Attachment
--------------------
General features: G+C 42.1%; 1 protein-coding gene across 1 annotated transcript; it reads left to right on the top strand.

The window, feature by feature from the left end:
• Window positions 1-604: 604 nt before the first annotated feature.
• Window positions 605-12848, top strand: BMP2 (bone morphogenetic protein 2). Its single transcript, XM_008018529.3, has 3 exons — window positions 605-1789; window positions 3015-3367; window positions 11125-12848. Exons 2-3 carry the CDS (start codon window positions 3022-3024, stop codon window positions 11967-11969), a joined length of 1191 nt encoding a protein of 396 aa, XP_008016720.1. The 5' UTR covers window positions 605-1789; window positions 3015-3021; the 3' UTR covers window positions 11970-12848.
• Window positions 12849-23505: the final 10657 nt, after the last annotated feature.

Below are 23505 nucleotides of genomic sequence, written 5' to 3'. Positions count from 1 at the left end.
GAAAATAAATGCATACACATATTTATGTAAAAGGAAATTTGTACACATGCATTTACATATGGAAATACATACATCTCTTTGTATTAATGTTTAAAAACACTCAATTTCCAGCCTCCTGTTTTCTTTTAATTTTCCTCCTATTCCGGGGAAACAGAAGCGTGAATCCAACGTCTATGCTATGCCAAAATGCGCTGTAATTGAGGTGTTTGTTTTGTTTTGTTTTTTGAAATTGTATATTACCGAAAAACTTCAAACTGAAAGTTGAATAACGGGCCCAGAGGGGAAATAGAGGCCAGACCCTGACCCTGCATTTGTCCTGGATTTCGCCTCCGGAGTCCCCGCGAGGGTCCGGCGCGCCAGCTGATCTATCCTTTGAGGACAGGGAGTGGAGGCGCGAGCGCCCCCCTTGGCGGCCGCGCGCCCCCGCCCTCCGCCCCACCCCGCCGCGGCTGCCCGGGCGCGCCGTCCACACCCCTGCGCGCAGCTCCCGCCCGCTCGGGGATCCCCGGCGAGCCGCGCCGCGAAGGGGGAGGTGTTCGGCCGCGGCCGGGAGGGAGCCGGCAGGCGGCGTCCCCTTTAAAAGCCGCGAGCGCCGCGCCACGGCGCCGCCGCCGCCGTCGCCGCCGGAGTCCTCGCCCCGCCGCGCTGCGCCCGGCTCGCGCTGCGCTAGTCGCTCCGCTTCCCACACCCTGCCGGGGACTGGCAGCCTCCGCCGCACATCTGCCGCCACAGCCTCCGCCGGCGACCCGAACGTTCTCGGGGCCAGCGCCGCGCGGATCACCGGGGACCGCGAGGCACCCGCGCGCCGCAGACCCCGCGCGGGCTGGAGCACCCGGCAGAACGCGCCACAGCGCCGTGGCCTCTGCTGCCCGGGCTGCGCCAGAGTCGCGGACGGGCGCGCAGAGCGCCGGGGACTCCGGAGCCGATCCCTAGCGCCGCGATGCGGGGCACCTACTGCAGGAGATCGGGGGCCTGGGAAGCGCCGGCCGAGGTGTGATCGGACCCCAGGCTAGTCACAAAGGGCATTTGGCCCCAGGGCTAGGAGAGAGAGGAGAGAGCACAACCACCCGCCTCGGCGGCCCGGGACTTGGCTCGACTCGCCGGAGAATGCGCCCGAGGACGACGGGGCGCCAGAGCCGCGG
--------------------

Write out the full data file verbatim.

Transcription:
General features: G+C 42.1%; 1 protein-coding gene across 1 annotated transcript; it reads left to right on the top strand.

The window, feature by feature from the left end:
• Window positions 1-604: 604 nt before the first annotated feature.
• Window positions 605-12848, top strand: BMP2 (bone morphogenetic protein 2). Its single transcript, XM_008018529.3, has 3 exons — window positions 605-1789; window positions 3015-3367; window positions 11125-12848. Exons 2-3 carry the CDS (start codon window positions 3022-3024, stop codon window positions 11967-11969), a joined length of 1191 nt encoding a protein of 396 aa, XP_008016720.1. The 5' UTR covers window positions 605-1789; window positions 3015-3021; the 3' UTR covers window positions 11970-12848.
• Window positions 12849-23505: the final 10657 nt, after the last annotated feature.

Below are 23505 nucleotides of genomic sequence, written 5' to 3'. Positions count from 1 at the left end.
GAAAATAAATGCATACACATATTTATGTAAAAGGAAATTTGTACACATGCATTTACATATGGAAATACATACATCTCTTTGTATTAATGTTTAAAAACACTCAATTTCCAGCCTCCTGTTTTCTTTTAATTTTCCTCCTATTCCGGGGAAACAGAAGCGTGAATCCAACGTCTATGCTATGCCAAAATGCGCTGTAATTGAGGTGTTTGTTTTGTTTTGTTTTTTGAAATTGTATATTACCGAAAAACTTCAAACTGAAAGTTGAATAACGGGCCCAGAGGGGAAATAGAGGCCAGACCCTGACCCTGCATTTGTCCTGGATTTCGCCTCCGGAGTCCCCGCGAGGGTCCGGCGCGCCAGCTGATCTATCCTTTGAGGACAGGGAGTGGAGGCGCGAGCGCCCCCCTTGGCGGCCGCGCGCCCCCGCCCTCCGCCCCACCCCGCCGCGGCTGCCCGGGCGCGCCGTCCACACCCCTGCGCGCAGCTCCCGCCCGCTCGGGGATCCCCGGCGAGCCGCGCCGCGAAGGGGGAGGTGTTCGGCCGCGGCCGGGAGGGAGCCGGCAGGCGGCGTCCCCTTTAAAAGCCGCGAGCGCCGCGCCACGGCGCCGCCGCCGCCGTCGCCGCCGGAGTCCTCGCCCCGCCGCGCTGCGCCCGGCTCGCGCTGCGCTAGTCGCTCCGCTTCCCACACCCTGCCGGGGACTGGCAGCCTCCGCCGCACATCTGCCGCCACAGCCTCCGCCGGCGACCCGAACGTTCTCGGGGCCAGCGCCGCGCGGATCACCGGGGACCGCGAGGCACCCGCGCGCCGCAGACCCCGCGCGGGCTGGAGCACCCGGCAGAACGCGCCACAGCGCCGTGGCCTCTGCTGCCCGGGCTGCGCCAGAGTCGCGGACGGGCGCGCAGAGCGCCGGGGACTCCGGAGCCGATCCCTAGCGCCGCGATGCGGGGCACCTACTGCAGGAGATCGGGGGCCTGGGAAGCGCCGGCCGAGGTGTGATCGGACCCCAGGCTAGTCACAAAGGGCATTTGGCCCCAGGGCTAGGAGAGAGAGGAGAGAGCACAACCACCCGCCTCGGCGGCCCGGGACTTGGCTCGACTCGCCGGAGAATGCGCCCGAGGACGACGGGGCGCCAGAGCCGCGG